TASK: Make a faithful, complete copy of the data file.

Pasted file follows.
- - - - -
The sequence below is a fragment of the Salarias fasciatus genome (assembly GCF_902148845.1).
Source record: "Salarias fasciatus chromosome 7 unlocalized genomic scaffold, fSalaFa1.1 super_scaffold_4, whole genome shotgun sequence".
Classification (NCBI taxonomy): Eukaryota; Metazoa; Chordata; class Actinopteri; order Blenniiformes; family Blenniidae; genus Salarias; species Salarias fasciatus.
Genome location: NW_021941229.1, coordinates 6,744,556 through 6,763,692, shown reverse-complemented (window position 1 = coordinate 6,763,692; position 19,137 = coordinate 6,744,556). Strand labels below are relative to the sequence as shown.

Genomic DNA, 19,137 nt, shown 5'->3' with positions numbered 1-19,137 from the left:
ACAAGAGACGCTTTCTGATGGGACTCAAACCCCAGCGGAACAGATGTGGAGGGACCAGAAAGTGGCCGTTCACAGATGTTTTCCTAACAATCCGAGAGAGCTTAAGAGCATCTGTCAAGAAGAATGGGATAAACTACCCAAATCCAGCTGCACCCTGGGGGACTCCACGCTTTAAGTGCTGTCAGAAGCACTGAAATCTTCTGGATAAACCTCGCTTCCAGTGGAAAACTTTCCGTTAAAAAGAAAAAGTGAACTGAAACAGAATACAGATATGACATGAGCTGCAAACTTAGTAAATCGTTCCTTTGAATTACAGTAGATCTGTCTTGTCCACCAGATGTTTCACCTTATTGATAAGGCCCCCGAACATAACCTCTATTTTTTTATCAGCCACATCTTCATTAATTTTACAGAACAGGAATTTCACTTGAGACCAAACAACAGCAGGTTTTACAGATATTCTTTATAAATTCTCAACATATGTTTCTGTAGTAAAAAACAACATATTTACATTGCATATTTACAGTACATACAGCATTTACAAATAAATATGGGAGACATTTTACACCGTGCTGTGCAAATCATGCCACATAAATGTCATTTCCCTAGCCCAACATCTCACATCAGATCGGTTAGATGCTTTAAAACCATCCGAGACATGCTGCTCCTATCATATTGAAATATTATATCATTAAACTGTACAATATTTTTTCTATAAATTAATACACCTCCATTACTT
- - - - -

The sequence below is a fragment of the Salarias fasciatus genome (assembly GCF_902148845.1).
Source record: "Salarias fasciatus chromosome 7 unlocalized genomic scaffold, fSalaFa1.1 super_scaffold_4, whole genome shotgun sequence".
Classification (NCBI taxonomy): Eukaryota; Metazoa; Chordata; class Actinopteri; order Blenniiformes; family Blenniidae; genus Salarias; species Salarias fasciatus.
Genome location: NW_021941229.1, coordinates 6,744,556 through 6,763,692, shown reverse-complemented (window position 1 = coordinate 6,763,692; position 19,137 = coordinate 6,744,556). Strand labels below are relative to the sequence as shown.

Genomic DNA, 19,137 nt, shown 5'->3' with positions numbered 1-19,137 from the left:
ACAAGAGACGCTTTCTGATGGGACTCAAACCCCAGCGGAACAGATGTGGAGGGACCAGAAAGTGGCCGTTCACAGATGTTTTCCTAACAATCCGAGAGAGCTTAAGAGCATCTGTCAAGAAGAATGGGATAAACTACCCAAATCCAGCTGCACCCTGGGGGACTCCACGCTTTAAGTGCTGTCAGAAGCACTGAAATCTTCTGGATAAACCTCGCTTCCAGTGGAAAACTTTCCGTTAAAAAGAAAAAGTGAACTGAAACAGAATACAGATATGACATGAGCTGCAAACTTAGTAAATCGTTCCTTTGAATTACAGTAGATCTGTCTTGTCCACCAGATGTTTCACCTTATTGATAAGGCCCCCGAACATAACCTCTATTTTTTTATCAGCCACATCTTCATTAATTTTACAGAACAGGAATTTCACTTGAGACCAAACAACAGCAGGTTTTACAGATATTCTTTATAAATTCTCAACATATGTTTCTGTAGTAAAAAACAACATATTTACATTGCATATTTACAGTACATACAGCATTTACAAATAAATATGGGAGACATTTTACACCGTGCTGTGCAAATCATGCCACATAAATGTCATTTCCCTAGCCCAACATCTCACATCAGATCGGTTAGATGCTTTAAAACCATCCGAGACATGCTGCTCCTATCATATTGAAATATTATATCATTAAACTGTACAATATTTTTTCTATAAATTAATACACCTCCATTACTT